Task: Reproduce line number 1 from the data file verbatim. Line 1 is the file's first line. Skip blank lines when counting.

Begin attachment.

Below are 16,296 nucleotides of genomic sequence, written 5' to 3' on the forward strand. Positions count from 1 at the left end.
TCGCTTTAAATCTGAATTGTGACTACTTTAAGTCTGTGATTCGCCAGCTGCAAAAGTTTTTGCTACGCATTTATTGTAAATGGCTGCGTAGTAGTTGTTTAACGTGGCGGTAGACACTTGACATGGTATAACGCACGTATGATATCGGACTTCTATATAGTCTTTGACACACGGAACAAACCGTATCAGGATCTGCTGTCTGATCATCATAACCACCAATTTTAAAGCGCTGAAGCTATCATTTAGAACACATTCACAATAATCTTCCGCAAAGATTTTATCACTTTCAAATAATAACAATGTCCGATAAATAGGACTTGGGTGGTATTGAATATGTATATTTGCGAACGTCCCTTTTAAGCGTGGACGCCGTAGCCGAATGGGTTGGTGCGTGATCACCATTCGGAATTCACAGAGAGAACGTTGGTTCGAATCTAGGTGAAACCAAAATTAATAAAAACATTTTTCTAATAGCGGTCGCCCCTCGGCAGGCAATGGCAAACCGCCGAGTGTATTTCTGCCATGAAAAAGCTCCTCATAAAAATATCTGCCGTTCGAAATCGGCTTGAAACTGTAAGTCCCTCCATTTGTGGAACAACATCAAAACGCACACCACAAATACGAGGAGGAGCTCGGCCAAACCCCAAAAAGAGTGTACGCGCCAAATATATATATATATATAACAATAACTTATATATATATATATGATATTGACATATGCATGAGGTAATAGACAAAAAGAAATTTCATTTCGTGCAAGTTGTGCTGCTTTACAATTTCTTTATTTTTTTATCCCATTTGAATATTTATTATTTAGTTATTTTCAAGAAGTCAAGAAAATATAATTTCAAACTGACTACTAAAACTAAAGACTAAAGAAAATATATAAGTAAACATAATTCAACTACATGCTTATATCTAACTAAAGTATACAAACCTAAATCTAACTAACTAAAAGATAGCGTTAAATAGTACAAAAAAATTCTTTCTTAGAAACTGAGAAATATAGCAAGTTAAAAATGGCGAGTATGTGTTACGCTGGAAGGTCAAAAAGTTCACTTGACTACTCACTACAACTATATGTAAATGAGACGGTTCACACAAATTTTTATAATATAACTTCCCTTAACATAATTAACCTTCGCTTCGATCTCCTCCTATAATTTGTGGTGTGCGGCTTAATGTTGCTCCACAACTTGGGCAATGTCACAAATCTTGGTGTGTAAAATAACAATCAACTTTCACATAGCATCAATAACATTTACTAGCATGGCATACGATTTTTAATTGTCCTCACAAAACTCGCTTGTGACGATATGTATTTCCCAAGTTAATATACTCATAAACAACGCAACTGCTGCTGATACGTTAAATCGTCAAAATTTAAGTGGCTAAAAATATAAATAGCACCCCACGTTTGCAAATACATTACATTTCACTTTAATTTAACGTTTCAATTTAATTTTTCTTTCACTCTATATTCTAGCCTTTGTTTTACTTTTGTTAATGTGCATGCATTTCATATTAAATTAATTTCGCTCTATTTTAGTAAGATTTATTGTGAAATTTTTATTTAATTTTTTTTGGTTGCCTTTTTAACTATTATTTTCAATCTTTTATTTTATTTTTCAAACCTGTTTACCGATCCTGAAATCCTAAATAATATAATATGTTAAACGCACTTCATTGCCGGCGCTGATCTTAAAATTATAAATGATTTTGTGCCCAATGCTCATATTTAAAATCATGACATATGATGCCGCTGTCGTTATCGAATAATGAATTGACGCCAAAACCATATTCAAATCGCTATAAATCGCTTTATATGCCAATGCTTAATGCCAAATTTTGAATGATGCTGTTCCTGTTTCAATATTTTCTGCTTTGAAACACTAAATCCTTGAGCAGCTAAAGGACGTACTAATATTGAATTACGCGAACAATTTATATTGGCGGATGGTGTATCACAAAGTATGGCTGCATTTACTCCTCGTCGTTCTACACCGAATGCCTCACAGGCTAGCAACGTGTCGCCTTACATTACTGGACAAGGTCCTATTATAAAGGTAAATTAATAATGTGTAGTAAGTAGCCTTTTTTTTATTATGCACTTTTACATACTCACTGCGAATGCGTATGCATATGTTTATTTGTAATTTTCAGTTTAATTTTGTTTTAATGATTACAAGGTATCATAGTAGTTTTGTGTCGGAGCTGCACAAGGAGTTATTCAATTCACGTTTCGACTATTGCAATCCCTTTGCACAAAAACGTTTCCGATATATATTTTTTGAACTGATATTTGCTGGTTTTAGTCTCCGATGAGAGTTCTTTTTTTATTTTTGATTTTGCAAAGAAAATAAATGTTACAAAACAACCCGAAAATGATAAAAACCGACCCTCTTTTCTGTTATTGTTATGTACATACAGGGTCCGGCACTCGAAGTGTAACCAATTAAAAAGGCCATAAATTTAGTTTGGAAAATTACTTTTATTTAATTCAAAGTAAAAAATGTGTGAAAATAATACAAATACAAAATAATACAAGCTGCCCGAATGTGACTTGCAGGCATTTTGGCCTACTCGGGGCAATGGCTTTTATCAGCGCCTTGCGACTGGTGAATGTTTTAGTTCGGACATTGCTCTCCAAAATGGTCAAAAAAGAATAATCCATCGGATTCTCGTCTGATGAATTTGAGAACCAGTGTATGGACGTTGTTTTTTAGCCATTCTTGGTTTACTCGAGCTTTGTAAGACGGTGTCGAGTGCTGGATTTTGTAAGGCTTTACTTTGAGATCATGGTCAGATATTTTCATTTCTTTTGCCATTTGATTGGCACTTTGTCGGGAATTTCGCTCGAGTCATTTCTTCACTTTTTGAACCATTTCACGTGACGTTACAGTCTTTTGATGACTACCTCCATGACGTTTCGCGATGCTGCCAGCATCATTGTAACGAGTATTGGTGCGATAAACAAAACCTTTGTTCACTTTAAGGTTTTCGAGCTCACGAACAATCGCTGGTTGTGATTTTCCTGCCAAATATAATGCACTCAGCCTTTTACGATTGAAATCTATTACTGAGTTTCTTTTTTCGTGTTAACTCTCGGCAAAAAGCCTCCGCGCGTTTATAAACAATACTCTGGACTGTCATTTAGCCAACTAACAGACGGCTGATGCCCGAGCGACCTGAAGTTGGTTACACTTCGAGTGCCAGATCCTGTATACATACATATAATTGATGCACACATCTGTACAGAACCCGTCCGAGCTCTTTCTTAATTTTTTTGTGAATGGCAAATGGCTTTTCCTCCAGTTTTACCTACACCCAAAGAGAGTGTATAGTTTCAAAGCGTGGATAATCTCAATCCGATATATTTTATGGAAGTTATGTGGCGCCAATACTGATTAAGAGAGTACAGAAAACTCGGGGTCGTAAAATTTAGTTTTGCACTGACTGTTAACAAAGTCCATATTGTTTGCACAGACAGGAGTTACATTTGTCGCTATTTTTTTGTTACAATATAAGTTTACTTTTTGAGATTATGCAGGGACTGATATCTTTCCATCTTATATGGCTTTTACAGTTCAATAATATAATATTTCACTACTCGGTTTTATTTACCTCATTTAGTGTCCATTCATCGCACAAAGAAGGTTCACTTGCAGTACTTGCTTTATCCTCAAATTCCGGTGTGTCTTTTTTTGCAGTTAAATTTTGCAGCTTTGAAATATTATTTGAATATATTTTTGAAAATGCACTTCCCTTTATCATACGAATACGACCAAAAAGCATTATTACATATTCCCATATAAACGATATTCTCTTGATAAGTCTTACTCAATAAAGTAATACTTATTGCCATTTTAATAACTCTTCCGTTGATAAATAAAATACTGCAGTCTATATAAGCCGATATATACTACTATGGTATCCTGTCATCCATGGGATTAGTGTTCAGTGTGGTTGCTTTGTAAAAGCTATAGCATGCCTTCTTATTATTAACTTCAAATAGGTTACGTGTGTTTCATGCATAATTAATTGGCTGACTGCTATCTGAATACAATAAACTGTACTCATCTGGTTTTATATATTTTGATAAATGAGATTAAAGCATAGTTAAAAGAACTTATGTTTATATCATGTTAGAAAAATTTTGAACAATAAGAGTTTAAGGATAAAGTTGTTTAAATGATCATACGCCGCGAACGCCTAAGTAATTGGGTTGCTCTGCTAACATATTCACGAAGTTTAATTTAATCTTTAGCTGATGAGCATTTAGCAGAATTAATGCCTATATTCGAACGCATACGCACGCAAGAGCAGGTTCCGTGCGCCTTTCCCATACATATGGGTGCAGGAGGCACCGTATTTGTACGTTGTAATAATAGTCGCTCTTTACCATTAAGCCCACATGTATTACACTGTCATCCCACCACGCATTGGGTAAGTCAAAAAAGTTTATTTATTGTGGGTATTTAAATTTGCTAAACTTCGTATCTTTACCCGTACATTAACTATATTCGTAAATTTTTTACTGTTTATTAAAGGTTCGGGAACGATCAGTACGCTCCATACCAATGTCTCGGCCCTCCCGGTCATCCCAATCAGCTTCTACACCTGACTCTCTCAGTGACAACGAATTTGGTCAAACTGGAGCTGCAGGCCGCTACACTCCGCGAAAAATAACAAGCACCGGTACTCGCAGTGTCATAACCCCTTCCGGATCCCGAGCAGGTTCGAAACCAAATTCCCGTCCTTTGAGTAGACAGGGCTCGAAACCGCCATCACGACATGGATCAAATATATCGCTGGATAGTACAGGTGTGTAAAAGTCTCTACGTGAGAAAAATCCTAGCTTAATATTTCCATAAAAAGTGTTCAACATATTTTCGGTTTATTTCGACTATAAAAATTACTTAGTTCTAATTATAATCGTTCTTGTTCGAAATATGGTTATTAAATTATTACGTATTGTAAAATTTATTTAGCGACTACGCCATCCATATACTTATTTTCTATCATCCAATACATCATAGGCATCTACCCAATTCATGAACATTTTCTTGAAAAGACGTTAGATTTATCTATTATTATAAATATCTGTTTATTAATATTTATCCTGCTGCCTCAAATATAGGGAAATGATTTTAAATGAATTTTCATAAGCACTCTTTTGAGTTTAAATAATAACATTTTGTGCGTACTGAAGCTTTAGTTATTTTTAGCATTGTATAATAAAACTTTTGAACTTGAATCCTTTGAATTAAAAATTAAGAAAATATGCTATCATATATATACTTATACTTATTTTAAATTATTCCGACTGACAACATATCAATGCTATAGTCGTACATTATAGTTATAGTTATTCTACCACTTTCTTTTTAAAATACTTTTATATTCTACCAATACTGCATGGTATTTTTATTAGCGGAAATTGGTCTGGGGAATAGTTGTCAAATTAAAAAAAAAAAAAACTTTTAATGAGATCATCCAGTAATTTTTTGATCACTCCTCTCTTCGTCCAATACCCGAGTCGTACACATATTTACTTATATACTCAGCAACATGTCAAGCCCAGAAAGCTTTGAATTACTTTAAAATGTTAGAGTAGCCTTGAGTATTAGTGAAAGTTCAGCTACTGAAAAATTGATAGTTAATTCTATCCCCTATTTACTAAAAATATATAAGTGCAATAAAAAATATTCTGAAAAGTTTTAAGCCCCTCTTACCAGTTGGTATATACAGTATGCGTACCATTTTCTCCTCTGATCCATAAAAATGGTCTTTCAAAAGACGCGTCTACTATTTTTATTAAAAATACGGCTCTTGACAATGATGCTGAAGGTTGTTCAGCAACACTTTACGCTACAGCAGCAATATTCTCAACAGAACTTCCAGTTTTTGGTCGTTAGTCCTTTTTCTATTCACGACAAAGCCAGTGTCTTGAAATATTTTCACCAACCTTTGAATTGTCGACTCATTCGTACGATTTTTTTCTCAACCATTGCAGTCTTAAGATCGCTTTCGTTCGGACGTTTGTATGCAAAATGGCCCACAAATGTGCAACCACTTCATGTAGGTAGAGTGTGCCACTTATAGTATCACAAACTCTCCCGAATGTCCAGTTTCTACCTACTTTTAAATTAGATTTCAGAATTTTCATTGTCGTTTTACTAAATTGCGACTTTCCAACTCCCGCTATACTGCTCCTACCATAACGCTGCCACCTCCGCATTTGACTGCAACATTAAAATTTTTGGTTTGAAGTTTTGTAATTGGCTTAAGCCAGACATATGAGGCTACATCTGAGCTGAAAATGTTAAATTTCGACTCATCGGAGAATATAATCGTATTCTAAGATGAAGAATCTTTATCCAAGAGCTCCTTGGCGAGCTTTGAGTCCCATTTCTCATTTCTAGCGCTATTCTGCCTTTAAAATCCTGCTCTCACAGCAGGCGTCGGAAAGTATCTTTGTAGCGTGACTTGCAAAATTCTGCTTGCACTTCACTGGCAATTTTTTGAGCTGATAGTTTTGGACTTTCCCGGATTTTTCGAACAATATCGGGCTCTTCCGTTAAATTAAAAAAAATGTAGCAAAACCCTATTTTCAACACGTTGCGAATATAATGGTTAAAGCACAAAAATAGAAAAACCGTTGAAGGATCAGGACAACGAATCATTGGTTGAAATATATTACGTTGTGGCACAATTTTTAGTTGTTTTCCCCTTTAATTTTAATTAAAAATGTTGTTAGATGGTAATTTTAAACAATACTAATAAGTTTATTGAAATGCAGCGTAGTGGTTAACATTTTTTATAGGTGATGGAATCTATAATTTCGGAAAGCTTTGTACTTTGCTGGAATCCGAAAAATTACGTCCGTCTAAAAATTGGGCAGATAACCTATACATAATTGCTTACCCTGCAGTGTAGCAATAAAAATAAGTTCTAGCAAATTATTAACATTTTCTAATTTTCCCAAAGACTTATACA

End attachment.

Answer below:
Below are 16,296 nucleotides of genomic sequence, written 5' to 3' on the forward strand. Positions count from 1 at the left end.